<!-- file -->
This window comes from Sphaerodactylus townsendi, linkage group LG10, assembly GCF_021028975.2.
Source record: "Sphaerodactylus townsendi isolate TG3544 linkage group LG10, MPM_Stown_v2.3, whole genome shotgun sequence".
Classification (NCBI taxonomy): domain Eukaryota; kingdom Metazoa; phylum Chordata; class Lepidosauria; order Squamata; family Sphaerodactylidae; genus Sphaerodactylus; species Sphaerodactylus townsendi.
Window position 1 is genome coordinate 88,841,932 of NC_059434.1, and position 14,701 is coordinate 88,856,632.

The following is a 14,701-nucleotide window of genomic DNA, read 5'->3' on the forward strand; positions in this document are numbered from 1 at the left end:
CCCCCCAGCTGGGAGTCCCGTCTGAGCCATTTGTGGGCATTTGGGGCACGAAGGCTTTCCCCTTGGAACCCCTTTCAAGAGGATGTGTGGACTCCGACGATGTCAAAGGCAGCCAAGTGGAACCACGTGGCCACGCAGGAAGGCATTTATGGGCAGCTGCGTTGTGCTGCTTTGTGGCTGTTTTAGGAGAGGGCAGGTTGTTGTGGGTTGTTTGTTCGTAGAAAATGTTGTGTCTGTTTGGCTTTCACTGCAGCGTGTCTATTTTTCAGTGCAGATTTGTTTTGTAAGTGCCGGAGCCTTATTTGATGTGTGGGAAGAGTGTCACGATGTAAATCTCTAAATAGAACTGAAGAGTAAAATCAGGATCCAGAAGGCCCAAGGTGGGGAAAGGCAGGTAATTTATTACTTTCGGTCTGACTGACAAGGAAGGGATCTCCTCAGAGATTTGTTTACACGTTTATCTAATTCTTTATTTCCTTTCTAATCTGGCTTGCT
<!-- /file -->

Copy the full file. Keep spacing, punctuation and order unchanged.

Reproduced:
This window comes from Sphaerodactylus townsendi, linkage group LG10, assembly GCF_021028975.2.
Source record: "Sphaerodactylus townsendi isolate TG3544 linkage group LG10, MPM_Stown_v2.3, whole genome shotgun sequence".
Classification (NCBI taxonomy): domain Eukaryota; kingdom Metazoa; phylum Chordata; class Lepidosauria; order Squamata; family Sphaerodactylidae; genus Sphaerodactylus; species Sphaerodactylus townsendi.
Window position 1 is genome coordinate 88,841,932 of NC_059434.1, and position 14,701 is coordinate 88,856,632.

The following is a 14,701-nucleotide window of genomic DNA, read 5'->3' on the forward strand; positions in this document are numbered from 1 at the left end:
CCCCCCAGCTGGGAGTCCCGTCTGAGCCATTTGTGGGCATTTGGGGCACGAAGGCTTTCCCCTTGGAACCCCTTTCAAGAGGATGTGTGGACTCCGACGATGTCAAAGGCAGCCAAGTGGAACCACGTGGCCACGCAGGAAGGCATTTATGGGCAGCTGCGTTGTGCTGCTTTGTGGCTGTTTTAGGAGAGGGCAGGTTGTTGTGGGTTGTTTGTTCGTAGAAAATGTTGTGTCTGTTTGGCTTTCACTGCAGCGTGTCTATTTTTCAGTGCAGATTTGTTTTGTAAGTGCCGGAGCCTTATTTGATGTGTGGGAAGAGTGTCACGATGTAAATCTCTAAATAGAACTGAAGAGTAAAATCAGGATCCAGAAGGCCCAAGGTGGGGAAAGGCAGGTAATTTATTACTTTCGGTCTGACTGACAAGGAAGGGATCTCCTCAGAGATTTGTTTACACGTTTATCTAATTCTTTATTTCCTTTCTAATCTGGCTTGCT